Much like last season, the Falcons are in the playoff picture but also remain in contention for one of the top draft picks. With a win over the Bears in Week 11, Atlanta sits one game under .500 with six left to play. Atlanta could theoretically still make the playoffs, but it’s also entirely plausible they end up with a top 10 pick in the 2023 cycle.
As it stands right now, the Falcons currently hold the No. 15 overall pick, with a 20% chance of making the playoffs. With games left against the Saints, Steelers, and Cardinals, the Falcons could flirt with a .500 finish, which could squeeze them into one of the Wild Cards spots depending on how others do, but they have challenging opponents in the Buccaneers and Ravens standing in their way. More than likely, the Falcons will finish in a similar position as 2021.
In his first season at the helm, Arthur Smith’s Falcons remained competitive and mathematically alive in the playoff hunt until facing the Bills in the middle of December, eventually ending with a 7-10 record and the No. 8 overall pick. It seems the club is heading for a similar trajectory in 2022 with far less talent on the roster.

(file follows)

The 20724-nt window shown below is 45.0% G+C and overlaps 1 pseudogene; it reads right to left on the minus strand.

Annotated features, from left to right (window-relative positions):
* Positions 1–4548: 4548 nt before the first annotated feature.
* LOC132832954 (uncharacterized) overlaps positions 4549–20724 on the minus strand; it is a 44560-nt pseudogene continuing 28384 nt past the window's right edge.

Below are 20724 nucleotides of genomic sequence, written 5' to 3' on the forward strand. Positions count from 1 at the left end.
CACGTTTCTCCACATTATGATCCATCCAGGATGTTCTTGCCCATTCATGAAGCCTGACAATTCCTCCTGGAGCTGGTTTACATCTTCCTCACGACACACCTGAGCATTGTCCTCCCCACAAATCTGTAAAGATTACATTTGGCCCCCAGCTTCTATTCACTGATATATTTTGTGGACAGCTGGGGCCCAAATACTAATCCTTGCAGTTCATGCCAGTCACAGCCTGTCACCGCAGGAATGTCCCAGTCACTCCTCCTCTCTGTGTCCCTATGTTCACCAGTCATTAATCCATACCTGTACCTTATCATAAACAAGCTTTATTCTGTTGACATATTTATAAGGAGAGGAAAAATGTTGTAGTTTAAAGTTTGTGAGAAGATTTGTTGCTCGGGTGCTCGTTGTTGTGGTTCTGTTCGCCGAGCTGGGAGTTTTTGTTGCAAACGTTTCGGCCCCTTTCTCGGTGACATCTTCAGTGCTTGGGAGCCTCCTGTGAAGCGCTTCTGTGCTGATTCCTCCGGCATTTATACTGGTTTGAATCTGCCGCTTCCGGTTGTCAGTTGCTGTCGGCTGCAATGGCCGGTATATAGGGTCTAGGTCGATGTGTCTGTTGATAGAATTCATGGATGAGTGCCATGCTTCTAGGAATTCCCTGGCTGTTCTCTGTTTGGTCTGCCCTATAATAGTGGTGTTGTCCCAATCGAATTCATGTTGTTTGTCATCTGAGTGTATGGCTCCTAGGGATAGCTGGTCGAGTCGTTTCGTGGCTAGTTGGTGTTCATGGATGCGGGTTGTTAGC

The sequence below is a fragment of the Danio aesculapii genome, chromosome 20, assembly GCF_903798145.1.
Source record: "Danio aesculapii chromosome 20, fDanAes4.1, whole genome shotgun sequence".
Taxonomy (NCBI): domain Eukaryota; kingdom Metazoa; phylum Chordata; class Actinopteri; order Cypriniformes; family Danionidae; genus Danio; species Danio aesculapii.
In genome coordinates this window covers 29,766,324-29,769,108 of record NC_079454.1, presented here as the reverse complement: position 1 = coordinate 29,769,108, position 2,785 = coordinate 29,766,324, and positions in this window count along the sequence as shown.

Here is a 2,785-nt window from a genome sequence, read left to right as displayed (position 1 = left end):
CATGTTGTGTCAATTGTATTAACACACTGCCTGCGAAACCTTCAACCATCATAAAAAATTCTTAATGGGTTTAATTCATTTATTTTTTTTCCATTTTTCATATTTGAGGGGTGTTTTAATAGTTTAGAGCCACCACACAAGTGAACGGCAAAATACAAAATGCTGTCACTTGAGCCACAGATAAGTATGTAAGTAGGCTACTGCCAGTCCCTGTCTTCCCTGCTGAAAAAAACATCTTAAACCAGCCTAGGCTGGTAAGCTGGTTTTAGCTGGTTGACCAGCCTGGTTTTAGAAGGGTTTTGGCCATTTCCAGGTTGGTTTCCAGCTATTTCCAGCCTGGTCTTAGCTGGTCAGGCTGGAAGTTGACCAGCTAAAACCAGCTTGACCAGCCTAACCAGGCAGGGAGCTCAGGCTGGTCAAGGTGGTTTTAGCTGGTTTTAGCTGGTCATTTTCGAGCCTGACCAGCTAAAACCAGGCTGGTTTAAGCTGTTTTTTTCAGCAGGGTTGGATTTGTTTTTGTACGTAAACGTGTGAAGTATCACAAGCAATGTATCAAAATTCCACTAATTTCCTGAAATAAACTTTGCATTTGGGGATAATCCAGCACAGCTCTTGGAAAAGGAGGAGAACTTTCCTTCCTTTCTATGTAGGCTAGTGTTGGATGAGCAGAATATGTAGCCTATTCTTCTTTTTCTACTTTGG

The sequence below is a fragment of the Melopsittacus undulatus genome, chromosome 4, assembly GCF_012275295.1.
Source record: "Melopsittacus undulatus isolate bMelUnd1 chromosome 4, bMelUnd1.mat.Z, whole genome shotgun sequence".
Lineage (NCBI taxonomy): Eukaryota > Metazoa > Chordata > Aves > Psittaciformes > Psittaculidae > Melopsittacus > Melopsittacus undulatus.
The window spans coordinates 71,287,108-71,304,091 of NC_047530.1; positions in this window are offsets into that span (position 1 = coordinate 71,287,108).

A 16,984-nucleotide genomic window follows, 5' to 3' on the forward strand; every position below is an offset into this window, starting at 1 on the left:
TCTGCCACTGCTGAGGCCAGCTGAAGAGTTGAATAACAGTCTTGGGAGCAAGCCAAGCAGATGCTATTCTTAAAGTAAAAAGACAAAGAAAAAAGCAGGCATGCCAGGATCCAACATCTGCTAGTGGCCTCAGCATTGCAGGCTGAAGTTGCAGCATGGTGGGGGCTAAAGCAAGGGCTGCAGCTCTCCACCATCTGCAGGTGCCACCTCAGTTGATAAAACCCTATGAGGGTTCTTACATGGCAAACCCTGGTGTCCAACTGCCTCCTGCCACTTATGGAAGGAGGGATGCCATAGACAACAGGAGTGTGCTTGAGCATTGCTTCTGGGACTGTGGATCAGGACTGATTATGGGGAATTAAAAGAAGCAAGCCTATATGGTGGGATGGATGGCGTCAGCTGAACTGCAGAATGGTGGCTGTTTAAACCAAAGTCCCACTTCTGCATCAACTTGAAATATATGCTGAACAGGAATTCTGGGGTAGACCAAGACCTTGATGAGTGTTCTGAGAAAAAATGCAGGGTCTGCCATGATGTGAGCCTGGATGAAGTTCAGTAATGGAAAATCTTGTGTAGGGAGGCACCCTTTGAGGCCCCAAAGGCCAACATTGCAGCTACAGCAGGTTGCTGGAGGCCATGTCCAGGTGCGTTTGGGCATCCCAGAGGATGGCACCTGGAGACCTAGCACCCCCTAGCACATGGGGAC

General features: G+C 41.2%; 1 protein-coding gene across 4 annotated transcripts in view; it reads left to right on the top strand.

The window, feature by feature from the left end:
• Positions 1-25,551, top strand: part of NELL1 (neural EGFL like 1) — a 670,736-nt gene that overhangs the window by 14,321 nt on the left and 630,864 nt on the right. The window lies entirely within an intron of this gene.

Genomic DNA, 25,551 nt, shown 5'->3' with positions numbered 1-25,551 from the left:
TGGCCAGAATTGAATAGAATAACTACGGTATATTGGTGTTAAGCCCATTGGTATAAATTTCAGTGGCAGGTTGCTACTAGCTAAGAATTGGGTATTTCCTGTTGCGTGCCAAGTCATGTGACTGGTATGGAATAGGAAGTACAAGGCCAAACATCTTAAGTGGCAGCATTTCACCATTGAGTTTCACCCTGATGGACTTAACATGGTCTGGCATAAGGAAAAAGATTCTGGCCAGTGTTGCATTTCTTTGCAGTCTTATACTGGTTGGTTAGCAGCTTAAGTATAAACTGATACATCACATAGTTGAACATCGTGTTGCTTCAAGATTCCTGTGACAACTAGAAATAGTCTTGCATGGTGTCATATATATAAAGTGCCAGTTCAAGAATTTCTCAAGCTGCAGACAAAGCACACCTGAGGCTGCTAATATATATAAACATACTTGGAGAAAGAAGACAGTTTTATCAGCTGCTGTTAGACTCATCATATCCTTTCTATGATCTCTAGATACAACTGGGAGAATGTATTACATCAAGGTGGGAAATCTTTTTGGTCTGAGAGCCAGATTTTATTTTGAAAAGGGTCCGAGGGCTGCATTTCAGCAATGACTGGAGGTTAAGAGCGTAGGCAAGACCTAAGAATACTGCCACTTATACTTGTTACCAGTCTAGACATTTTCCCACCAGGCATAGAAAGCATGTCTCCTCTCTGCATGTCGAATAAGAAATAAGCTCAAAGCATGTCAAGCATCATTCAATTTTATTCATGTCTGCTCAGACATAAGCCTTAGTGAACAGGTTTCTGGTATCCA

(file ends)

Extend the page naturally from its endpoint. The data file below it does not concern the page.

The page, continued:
The Falcons continue to straddle the fence of making the postseason and drafting among the worst teams in the league. That’s an overachievement for the new regime with the Falcons. In the offseason, expectations were low, some going as far as predicting Atlanta would hold the No. 1 overall pick in the 2023 NFL draft. Vegas believed the Falcons would win around four games, setting the preseason total at 4.5, but that mark has already been eclipsed with six games remaining.
Amid a costly rebuild, one that’s causing the Falcons tremendous amounts of dead money, remaining competitive despite the apparent lack of talent on the roster is an accomplishment in and of itself. Atlanta is a feisty group that fights despite being outmatched on paper most weeks; it’s a testament to Arthur Smith and the culture the new regime has instilled throughout the organization.
With actual cap dollars to spend this offseason, Terry Fontenot and Arthur Smith have my interest because they’ve shown an ability to remain somewhat relevant despite having to field a roster with one hand tied behind their backs thanks to the former regime’s bloated, overpriced contracts. There’s no telling how the rest of the season will unfold, especially with the recent news of Kyle Pitts‘ torn MCL, but it’ll likely be similar to what we’ve seen now — bouncing back and forth between playoff hopes and a top 10 draft pick.
Photographer: John Byrum/Icon Sportswire